Mendon’s run to the Division 2 Final last fall included some of the strongest rushing performances over the history of 8-player football.
The Hornets ran for 4,317 yards, second-most all-time, on the second-most attempts (520) and with a record-setting 682 yards Oct. 14 against Marcellus. Mendon also set the record for total offense with 692 total in that game, and made the single-season touchdowns list with 76 including 66 rushing (also second on that list).
Junior Jack McCaw made the single-season scoring list with 212 points, most coming on 29 touchdowns, and Evan Lukeman made the single-game rushing list with 401 yards against Marcellus. Mendon’s defense also earned praise, twice making the fewest-first-downs-allowed list with a low of three.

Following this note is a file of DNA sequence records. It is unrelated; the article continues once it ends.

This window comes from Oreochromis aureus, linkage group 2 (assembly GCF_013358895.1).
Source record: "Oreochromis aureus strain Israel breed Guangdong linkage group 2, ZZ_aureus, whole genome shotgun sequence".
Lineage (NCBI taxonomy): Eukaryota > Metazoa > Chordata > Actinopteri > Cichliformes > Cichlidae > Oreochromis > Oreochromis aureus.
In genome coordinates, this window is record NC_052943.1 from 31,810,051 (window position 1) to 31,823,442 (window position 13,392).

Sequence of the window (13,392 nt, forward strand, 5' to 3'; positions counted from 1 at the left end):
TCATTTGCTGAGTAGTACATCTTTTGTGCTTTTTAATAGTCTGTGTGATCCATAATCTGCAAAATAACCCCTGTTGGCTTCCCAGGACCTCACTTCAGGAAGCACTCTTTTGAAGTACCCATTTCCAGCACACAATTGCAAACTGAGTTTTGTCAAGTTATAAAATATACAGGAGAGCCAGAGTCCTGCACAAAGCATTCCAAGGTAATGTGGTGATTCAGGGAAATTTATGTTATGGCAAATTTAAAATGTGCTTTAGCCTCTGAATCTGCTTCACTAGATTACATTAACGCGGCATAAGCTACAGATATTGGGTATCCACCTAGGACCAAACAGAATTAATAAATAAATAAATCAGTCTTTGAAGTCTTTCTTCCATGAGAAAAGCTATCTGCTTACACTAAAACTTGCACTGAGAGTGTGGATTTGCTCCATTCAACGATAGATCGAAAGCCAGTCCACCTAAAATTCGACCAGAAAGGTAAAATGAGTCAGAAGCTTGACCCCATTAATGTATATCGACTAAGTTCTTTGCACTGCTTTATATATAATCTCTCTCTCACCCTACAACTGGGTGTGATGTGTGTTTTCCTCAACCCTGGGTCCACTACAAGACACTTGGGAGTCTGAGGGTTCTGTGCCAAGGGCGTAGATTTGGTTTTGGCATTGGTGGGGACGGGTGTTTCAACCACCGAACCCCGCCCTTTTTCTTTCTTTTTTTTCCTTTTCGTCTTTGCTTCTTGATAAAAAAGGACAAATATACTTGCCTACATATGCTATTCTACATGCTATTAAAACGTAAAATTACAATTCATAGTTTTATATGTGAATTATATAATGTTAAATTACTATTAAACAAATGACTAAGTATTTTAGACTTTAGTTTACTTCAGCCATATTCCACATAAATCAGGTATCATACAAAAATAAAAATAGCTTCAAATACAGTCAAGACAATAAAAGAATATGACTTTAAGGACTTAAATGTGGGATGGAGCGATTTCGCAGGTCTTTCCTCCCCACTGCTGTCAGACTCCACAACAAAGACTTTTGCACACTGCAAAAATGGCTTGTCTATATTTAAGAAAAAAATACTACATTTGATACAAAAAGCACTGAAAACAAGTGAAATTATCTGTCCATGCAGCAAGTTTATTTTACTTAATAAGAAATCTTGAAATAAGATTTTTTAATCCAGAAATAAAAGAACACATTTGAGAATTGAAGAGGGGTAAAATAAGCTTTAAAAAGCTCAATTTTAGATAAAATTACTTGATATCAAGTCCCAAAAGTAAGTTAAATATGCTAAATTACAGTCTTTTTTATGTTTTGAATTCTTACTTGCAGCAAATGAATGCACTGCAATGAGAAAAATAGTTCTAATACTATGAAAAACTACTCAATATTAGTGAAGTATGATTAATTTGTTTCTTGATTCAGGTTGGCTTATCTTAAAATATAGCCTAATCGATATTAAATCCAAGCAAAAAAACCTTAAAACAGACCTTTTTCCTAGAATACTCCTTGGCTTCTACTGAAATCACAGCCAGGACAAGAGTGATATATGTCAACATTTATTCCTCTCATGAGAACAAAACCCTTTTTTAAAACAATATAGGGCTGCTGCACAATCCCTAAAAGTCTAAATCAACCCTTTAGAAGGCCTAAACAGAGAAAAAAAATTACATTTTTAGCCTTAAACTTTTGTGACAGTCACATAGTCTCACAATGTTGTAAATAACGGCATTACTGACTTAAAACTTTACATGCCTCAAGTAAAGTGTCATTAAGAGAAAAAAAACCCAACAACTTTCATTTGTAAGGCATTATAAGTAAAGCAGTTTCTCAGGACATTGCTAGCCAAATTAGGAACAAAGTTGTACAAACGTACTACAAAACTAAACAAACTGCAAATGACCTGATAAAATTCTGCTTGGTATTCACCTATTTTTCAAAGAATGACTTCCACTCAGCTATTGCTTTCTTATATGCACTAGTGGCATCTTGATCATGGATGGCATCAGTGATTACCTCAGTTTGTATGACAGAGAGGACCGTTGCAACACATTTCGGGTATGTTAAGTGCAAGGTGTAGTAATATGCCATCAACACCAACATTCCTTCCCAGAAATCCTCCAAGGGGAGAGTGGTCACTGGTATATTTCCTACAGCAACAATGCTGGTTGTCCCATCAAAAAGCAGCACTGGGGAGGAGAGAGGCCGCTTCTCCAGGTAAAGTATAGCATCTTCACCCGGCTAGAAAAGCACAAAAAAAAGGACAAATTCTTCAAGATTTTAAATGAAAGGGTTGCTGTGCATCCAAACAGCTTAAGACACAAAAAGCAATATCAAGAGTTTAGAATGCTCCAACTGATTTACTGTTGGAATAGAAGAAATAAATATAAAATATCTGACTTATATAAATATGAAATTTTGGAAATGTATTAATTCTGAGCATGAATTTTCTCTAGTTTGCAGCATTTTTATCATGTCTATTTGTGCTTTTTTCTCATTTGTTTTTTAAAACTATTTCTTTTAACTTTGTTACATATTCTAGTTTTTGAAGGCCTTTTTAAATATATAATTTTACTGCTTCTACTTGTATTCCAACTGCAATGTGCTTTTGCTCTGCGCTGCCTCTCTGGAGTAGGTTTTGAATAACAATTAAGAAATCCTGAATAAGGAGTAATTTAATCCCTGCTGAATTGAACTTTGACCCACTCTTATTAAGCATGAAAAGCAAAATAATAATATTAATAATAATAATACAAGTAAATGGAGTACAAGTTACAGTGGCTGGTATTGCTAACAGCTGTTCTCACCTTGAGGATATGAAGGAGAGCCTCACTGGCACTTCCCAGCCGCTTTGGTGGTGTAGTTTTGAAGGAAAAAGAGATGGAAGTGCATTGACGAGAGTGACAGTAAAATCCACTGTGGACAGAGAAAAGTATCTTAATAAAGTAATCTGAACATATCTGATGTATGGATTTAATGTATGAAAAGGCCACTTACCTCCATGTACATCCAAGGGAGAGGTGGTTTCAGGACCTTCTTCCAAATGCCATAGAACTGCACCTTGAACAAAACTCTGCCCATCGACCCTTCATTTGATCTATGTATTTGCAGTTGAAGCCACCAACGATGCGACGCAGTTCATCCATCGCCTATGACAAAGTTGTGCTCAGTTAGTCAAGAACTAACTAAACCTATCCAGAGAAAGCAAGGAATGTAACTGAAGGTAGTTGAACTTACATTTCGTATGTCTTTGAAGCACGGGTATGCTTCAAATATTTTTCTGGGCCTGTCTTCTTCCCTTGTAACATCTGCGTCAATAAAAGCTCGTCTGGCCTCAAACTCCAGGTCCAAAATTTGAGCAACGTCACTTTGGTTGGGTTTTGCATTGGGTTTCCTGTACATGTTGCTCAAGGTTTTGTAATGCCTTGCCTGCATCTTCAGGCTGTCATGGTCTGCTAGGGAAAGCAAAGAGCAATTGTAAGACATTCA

See below for more recent additions to the 8-player portion of the football record book:
Athens’ Landon Bennett earned a pair of record book entries after reaching the end zone seven times during his team’s 72-0 win over Burr Oak on Sept. 8. His seven scores are tied for third-most in 8-player history and included three rushing, three on punt returns and one on an interception return. The three punt return touchdowns are a record. Bennett is a junior.
On the night Powers North Central broke its 8-player record for consecutive wins, claiming its 28th straight, senior Luke Gorzinski tied Jets great Jason Whitens for the record for interception touchdowns in a game with two, scoring on returns during the second and fourth quarters. Gorzinski has signed with Michigan Tech, and North Central’s winning streak is 37 games and counting.